To get ready for this, I binged the 1990-91 series, plus the 1992 movie Fire Walk With Me, chilled each time "25 years later" was mentioned. And now here we are. The new shows have a different tone, more fragmented and much drier. But David Lynch is cleverly maintaining the open-ended mystery, dropping clues everywhere without explaining anything, giving just enough plot to make it riveting. Most of the returning cast members are appearing in cameos, but Kyle McLachlan has even more work to do as Dale Cooper tries to, well, put himself back together after a quarter century in red-curtained limbo (although his duality is beginning to feel draggy). The show is also still very funny, although not quite as silly as the original shows were. It's also just as magnetic, impossible to look away. This season continues until September, and Lynch says there's more to come after that.
Margaret Atwood's novel is more than 30 years old, and yet its premise feels chillingly relevant in this creepy series set in a very near future ("When they blamed terrorists and suspended freedom temporarily, we let them") ruled by a theocratic government that brutally enforces "traditional" values. Produced with artistry and anchored by yet another riveting performance from Elisabeth Moss, this is a punchy exploration of human nature and the dangers of subverting it for whatever reason. It's somehow shocking to hear Offred's fiery internal thoughts as she plays such a passive role on the outside, a rare fertile woman in a polluted world, assigned to bear children for a wealthy commander (Joseph Fiennes) and yearning for her stolen daughter (Jordana Blake). What this says about fanaticism and resilience is astonishing. And it's emotionally riveting. A second season is coming, praised be.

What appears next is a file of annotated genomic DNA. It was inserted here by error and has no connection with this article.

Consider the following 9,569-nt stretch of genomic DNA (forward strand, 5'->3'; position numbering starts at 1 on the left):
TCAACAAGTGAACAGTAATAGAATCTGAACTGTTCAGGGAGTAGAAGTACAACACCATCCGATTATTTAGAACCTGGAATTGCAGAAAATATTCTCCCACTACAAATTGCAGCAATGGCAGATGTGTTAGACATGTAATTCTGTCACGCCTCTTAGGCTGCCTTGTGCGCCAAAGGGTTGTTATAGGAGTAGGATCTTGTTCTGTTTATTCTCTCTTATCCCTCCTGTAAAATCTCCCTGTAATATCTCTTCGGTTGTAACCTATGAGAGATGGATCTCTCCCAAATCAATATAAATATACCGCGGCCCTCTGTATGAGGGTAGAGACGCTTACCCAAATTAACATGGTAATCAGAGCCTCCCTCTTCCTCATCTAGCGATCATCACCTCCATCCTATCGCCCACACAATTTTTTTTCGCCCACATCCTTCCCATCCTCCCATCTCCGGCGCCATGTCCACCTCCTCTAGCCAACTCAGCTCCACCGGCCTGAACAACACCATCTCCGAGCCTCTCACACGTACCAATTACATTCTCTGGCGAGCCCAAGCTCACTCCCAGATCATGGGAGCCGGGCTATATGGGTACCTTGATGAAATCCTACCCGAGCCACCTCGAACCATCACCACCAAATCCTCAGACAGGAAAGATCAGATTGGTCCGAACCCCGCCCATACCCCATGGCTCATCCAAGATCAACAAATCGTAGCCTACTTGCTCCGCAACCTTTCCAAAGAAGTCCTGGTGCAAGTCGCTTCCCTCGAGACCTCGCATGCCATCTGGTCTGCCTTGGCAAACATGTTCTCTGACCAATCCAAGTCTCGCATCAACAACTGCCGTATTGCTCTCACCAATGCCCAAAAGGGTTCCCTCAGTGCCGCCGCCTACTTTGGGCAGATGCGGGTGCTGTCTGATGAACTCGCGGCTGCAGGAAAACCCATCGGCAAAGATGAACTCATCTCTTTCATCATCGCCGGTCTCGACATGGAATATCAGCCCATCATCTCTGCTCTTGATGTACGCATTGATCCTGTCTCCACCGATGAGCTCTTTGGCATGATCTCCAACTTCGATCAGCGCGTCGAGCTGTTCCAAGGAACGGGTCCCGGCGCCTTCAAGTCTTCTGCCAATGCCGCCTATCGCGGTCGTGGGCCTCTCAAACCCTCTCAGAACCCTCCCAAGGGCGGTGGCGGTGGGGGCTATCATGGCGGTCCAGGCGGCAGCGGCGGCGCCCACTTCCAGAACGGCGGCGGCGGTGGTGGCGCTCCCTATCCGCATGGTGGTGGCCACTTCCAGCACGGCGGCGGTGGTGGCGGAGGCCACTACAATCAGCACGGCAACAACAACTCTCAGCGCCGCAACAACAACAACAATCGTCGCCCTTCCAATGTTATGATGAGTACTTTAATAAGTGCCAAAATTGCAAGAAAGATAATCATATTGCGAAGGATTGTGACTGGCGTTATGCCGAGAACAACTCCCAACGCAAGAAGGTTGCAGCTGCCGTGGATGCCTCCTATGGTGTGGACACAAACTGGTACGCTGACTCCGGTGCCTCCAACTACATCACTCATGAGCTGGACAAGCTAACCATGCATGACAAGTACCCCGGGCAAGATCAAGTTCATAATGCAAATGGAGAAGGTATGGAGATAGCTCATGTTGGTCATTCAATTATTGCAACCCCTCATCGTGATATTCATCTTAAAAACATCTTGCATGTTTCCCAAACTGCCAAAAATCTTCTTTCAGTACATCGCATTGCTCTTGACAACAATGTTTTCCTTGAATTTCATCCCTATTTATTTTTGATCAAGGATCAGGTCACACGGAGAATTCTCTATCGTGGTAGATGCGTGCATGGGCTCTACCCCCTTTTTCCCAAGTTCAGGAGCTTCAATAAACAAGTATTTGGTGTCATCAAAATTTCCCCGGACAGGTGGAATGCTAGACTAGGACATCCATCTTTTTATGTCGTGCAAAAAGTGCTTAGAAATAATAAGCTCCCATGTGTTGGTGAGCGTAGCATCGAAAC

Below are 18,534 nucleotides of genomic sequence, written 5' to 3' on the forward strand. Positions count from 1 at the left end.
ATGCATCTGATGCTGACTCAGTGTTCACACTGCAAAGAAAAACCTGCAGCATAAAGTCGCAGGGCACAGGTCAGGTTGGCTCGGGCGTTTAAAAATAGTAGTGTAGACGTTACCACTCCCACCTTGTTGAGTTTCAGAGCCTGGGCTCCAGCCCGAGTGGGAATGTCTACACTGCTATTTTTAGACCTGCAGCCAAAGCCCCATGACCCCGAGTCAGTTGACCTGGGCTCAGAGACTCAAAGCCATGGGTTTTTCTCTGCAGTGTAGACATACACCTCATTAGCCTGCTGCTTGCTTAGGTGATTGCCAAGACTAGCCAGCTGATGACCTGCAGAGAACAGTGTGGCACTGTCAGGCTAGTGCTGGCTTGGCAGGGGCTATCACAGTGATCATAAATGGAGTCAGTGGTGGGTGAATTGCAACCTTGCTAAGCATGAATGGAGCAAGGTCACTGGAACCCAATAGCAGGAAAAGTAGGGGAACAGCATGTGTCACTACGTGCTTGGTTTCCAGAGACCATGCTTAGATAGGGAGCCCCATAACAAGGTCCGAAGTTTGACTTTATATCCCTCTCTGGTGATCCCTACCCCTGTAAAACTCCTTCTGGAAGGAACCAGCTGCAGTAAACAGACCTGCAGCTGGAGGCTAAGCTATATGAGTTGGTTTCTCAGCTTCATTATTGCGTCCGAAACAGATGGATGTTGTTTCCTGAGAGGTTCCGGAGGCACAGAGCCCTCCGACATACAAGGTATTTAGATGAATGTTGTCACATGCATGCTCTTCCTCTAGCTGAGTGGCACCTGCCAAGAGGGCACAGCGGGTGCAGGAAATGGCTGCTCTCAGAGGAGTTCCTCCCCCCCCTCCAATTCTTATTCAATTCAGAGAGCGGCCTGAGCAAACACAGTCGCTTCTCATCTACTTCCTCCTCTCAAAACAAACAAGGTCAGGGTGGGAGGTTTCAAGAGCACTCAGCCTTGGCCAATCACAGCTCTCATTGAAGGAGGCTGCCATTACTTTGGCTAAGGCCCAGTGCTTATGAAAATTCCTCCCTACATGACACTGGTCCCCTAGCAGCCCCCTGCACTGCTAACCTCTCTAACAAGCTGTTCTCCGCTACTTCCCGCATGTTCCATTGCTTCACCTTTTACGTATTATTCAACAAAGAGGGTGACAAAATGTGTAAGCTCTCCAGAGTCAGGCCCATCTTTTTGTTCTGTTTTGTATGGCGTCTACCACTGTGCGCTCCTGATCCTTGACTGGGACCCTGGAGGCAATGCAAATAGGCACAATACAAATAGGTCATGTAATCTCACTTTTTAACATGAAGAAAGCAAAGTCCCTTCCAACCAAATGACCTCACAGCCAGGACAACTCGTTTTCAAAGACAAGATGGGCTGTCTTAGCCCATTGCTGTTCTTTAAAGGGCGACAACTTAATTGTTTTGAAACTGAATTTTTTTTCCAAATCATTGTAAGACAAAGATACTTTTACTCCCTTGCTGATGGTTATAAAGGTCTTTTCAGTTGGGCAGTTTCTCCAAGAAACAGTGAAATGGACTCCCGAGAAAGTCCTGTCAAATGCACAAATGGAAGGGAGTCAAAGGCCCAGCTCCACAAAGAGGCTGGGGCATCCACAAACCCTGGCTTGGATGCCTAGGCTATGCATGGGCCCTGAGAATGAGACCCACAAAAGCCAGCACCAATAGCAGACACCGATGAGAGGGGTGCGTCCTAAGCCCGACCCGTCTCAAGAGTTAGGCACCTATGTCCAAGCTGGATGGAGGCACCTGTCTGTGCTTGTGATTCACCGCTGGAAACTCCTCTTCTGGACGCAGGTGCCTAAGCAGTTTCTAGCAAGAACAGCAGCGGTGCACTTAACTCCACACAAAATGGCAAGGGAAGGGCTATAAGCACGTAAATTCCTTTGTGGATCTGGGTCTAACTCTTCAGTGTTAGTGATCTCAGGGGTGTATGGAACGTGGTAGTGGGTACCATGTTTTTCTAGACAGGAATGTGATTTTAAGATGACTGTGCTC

Santa Clarita Diet
A witty, original approach to the zombie genre, this sitcom is thoroughly engaging thanks to the likeable central performances of Drew Barrymore and Timothy Olyphant as estate agents in suburbia dealing with her sudden appetite for human flesh. The carnage is played for laughs, and since this is Netflix the grisliness and language are pretty full-on. It's all rather broad, and the short episodes never really go anywhere. Indeed, the 10-episode first season feels very slight. But there are hilarious moments dotted throughout every episode, and the side roles are pretty fabulous, from teens Liv Hewson and Skyler Gisondo to the likes of Portia De Rossi, Patton Oswalt, Nathan Fillion, Ricardo Chavira, Thomas Lennon and the great Grace Zabriskie.
There's a loose realism to this series that continually takes the viewer by surprise. Corny but involving, it holds the interest with dramatic intensity and the seriousness of the teen-suicide theme. Dylan Minette is excellent as a highschooler trying to understand why one of his classmates killed herself then left him a set of old-fashioned cassette tapes to explain herself and to lead him on a kind of scavenger hunt. It's all a bit gimmicky, contriving to drag things out over the 13 stretched-out episodes that turn every character (including the dead girl) into someone who isn't remotely likeable. There are some important points, but it's not as truthful as it pretends to be.
THE DRAMA CONTINUES